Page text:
• Wet the masked foliage at the horizon and drop in Burnt Sienna.  Allow the water to pull this paint up into the masked foliage shapes.  Drop in a very small amount of Paynes Gray and Ultramarine at the base of the foliage and allow the colors to blend.  Allow to dry. 
  • When all paint has dried, use a utility knife to pull in highlights in the foliage.  This can also be done on any rocks that may be darker than you would like.
Sign your name!  You have created a spontaneous painting!

Happy Painting!

Tuesday, August 23, 2016

Thrown Paint?

Thrown Paint - What?

View from the Trail
9" x 12"

The watercolor painting above was painted using a "thrown paint" technique.  It is not as messy as it sounds.  This technique lets the placement of the paint determine how your subject will be painted to some extent.  You will need a subject of some sort in mind; i.e. beach scene with ocean waves, tree with foliage, such as the one above, etc.  You are only limited by your imagination.   

The areas of the painting to remain light are masked.  then the washes for the foliage are thrown on using a mop brush.    When the paint is dry, the masking fluid is removed and other shapes are painted to fit in with the shape of the thrown paint.  This is a fun technique that can result in some interesting paintings....one never knows what shape the thrown paint will take.

Supplies needed:
Watercolor paper (140 lb. - I like Arches)
Masking fluid and old brush or masking applicator
Brushes - mop brush, flat brush, round brush and liner brush
Tissues (Kleenex)
  • Sap Breen
  • Sepia
  • Yellow Ocher
  • Cerulean Blue
  • Ultramarine
  • Crimson
  • Paynes' Gray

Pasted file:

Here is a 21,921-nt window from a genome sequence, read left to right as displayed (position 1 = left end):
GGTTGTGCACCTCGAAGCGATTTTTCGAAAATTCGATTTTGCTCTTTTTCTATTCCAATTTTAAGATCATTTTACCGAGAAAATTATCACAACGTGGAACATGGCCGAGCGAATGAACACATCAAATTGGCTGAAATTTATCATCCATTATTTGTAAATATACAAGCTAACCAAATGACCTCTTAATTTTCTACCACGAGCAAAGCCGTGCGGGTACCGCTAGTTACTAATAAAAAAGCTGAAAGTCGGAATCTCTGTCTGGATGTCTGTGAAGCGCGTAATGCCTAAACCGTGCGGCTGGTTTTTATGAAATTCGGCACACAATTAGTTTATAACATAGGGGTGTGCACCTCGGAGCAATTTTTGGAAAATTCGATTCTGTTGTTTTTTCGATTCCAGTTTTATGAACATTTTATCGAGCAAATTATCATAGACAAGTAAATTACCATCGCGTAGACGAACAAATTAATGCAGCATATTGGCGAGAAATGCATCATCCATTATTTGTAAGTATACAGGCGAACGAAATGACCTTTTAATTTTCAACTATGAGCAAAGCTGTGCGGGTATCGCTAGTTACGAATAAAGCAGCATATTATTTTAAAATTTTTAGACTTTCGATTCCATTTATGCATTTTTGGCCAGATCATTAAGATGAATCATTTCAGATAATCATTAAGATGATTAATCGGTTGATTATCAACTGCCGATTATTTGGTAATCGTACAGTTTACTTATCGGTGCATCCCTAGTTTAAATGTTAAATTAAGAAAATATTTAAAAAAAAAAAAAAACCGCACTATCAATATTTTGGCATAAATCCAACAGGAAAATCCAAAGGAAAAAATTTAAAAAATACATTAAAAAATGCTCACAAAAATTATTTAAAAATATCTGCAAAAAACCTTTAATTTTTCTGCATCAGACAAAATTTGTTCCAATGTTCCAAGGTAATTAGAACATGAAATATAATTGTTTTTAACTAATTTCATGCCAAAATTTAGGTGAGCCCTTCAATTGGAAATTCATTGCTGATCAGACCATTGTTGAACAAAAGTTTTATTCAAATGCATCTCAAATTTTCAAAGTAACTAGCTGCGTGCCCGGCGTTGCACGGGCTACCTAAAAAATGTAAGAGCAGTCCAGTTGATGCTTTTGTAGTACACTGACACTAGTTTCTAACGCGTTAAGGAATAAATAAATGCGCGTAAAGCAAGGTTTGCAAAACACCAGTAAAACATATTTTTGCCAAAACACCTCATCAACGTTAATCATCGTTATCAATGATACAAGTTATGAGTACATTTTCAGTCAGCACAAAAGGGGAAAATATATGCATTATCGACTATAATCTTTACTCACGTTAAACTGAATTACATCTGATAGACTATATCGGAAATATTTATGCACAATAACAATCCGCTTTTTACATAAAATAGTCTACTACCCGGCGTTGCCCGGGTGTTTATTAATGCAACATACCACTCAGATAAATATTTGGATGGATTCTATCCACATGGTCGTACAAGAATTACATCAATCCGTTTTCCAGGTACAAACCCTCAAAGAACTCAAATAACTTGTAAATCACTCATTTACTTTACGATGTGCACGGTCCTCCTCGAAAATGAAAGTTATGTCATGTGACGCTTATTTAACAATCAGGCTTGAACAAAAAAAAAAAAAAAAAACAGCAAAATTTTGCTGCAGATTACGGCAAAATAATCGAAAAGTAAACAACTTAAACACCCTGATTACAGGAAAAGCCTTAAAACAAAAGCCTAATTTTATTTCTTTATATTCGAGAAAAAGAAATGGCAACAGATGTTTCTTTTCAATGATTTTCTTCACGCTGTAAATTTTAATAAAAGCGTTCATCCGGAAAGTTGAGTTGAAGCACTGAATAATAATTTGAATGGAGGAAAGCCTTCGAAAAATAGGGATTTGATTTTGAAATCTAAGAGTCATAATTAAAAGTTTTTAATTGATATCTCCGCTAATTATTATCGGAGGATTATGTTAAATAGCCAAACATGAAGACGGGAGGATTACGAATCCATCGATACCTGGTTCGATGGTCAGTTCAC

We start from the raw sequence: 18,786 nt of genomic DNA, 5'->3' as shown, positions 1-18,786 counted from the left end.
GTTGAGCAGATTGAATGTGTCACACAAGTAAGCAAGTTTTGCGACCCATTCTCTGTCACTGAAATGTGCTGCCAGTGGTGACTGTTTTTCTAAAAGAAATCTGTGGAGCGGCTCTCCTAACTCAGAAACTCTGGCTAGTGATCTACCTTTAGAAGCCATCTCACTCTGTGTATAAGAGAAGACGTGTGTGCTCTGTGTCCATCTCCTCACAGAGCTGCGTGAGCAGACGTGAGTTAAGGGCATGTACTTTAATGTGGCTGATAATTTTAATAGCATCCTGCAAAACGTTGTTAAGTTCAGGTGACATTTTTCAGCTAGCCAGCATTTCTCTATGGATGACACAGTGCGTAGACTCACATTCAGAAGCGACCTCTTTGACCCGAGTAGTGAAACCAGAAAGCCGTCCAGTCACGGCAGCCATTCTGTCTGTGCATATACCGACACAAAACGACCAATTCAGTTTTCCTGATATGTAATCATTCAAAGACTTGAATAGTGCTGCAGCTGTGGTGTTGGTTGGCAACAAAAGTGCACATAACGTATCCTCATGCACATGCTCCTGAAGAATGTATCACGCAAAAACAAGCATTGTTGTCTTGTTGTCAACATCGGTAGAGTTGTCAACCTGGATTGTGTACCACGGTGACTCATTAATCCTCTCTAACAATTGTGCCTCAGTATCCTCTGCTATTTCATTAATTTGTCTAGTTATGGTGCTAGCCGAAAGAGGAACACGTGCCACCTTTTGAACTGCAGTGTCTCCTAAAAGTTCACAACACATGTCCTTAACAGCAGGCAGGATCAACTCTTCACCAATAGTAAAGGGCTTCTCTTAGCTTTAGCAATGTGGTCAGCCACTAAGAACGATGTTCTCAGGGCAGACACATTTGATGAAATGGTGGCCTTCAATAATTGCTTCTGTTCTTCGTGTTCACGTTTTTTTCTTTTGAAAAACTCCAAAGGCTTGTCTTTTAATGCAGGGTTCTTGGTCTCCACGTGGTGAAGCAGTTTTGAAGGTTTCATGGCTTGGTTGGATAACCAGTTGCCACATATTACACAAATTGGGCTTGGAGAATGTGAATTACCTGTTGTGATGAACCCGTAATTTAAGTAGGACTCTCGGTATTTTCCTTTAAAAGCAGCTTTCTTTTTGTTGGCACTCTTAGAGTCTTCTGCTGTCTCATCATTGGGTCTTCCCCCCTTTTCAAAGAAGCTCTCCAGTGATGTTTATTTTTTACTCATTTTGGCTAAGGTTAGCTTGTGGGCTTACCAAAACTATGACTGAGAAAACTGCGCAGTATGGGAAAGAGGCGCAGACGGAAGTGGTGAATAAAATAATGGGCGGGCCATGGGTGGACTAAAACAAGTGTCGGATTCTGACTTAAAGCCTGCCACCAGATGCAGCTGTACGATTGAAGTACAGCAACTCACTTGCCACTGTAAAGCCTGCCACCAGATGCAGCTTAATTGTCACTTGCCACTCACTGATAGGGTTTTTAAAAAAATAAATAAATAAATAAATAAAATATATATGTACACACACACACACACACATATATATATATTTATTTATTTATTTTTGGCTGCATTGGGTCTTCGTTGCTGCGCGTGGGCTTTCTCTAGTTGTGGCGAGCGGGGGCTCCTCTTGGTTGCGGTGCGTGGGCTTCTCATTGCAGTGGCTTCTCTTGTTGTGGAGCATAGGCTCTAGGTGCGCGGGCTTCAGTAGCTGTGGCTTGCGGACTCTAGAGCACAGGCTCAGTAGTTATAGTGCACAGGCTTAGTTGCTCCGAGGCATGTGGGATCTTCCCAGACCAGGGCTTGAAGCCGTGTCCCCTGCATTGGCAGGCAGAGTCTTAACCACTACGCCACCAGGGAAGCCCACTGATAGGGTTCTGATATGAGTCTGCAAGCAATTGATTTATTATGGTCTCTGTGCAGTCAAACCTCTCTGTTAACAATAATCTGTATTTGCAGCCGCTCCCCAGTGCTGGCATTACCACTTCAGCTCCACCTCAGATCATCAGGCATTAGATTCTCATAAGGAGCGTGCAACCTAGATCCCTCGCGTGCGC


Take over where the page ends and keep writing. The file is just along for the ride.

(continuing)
Painting Instructions:
Before paint is applied to the paper, determine you basic  design.  In the painting above, I wanted a landscape with trees and a peek at the mountains in the distance and some areas of sky.

With the design in mind, made a preliminary sketch on the paper so that you will know what areas need to be masked out and what areas will receive the first step of thrown paint.    Allow the masking to dry.  Rushing this step will ultimately result in a messy painting. 

Note:  I masked tree trunks, root areas and sky.   Remember you cannot paint over the top of watercolor paint and expect coverage like one is able to do with acrylics.  Once the paint has been applied to the page, only minor lifting can be done with some paints.  Therefore, be certain to plan for enough white areas in your painting and other color light-colored areas. 

Now for the fun part - throwing paint!
Mix up washes of Sap Green, Sap Green and Yellow Ocher and Sepia.  Wet the painting area with clean water.  While still wet and using the mop brush,  "throw" on paint in the previously prepared colors to make foliage as well as areas of the ground around the lower section of the painting. 

The area on the paper you would like the paint to be applied can be controlled.    However, the way it flows and blends on the paper cannot be controlled.    Enjoy!

Relax, allow to dry!

Now the fun begins.  When the paint has dried, remove the masking fluid.  Masking fluid can be removed in several ways:
  • Rub gently with an eraser over the masking fluid.
  • Rub gently with a bare finger over the masking fluid.
  • Wrap your index finger with masking tape an tap your finger up and down and rub gently back and forth to remove the masking fluid.   The tape will pick up the masking fluid.   
Once the masking fluid has been removed, access the shape the paint has taken and move forward with your painting.   In my case, I "saw"  windswept trees along the trail with a peak of the mountains across the valley.   The next steps in the painting, are painted in the order that you would use for any other watercolor:  sky first and working down from top to bottom finishing with any details you would like to add.

If your painting turned out similar to mine, below are the steps to finishing the painting like mine.  Be careful to paint "around" the thrown paint areas so that your paint does not blend together and your edges stay sharp.  Remember, paint will flow only onto areas that are wet.  This is an important reason to wait until the paint is dry before proceeding.